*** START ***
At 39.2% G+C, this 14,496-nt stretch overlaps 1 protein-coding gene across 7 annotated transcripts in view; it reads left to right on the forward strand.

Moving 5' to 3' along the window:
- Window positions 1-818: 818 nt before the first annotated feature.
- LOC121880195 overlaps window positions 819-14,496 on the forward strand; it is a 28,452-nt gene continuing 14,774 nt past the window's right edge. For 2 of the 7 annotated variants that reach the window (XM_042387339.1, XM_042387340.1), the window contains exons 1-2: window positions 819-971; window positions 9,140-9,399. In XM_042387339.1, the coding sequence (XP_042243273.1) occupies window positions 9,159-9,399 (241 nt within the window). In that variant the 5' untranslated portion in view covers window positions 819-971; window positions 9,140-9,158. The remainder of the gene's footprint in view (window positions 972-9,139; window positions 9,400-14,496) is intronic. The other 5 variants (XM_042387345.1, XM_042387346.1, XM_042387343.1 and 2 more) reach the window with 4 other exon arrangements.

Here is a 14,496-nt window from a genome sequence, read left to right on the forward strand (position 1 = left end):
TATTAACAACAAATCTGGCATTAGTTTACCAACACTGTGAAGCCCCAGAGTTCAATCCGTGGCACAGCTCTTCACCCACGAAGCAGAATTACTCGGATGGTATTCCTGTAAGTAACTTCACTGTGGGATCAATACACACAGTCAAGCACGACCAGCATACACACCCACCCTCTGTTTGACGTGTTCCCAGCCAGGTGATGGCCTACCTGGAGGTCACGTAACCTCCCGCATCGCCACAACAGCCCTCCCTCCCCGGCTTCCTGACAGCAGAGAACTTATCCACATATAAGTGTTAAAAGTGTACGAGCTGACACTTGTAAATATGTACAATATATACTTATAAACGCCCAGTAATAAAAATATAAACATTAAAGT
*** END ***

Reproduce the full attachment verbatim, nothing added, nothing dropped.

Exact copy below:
At 39.2% G+C, this 14,496-nt stretch overlaps 1 protein-coding gene across 7 annotated transcripts in view; it reads left to right on the forward strand.

Moving 5' to 3' along the window:
- Window positions 1-818: 818 nt before the first annotated feature.
- LOC121880195 overlaps window positions 819-14,496 on the forward strand; it is a 28,452-nt gene continuing 14,774 nt past the window's right edge. For 2 of the 7 annotated variants that reach the window (XM_042387339.1, XM_042387340.1), the window contains exons 1-2: window positions 819-971; window positions 9,140-9,399. In XM_042387339.1, the coding sequence (XP_042243273.1) occupies window positions 9,159-9,399 (241 nt within the window). In that variant the 5' untranslated portion in view covers window positions 819-971; window positions 9,140-9,158. The remainder of the gene's footprint in view (window positions 972-9,139; window positions 9,400-14,496) is intronic. The other 5 variants (XM_042387345.1, XM_042387346.1, XM_042387343.1 and 2 more) reach the window with 4 other exon arrangements.

Here is a 14,496-nt window from a genome sequence, read left to right on the forward strand (position 1 = left end):
TATTAACAACAAATCTGGCATTAGTTTACCAACACTGTGAAGCCCCAGAGTTCAATCCGTGGCACAGCTCTTCACCCACGAAGCAGAATTACTCGGATGGTATTCCTGTAAGTAACTTCACTGTGGGATCAATACACACAGTCAAGCACGACCAGCATACACACCCACCCTCTGTTTGACGTGTTCCCAGCCAGGTGATGGCCTACCTGGAGGTCACGTAACCTCCCGCATCGCCACAACAGCCCTCCCTCCCCGGCTTCCTGACAGCAGAGAACTTATCCACATATAAGTGTTAAAAGTGTACGAGCTGACACTTGTAAATATGTACAATATATACTTATAAACGCCCAGTAATAAAAATATAAACATTAAAGT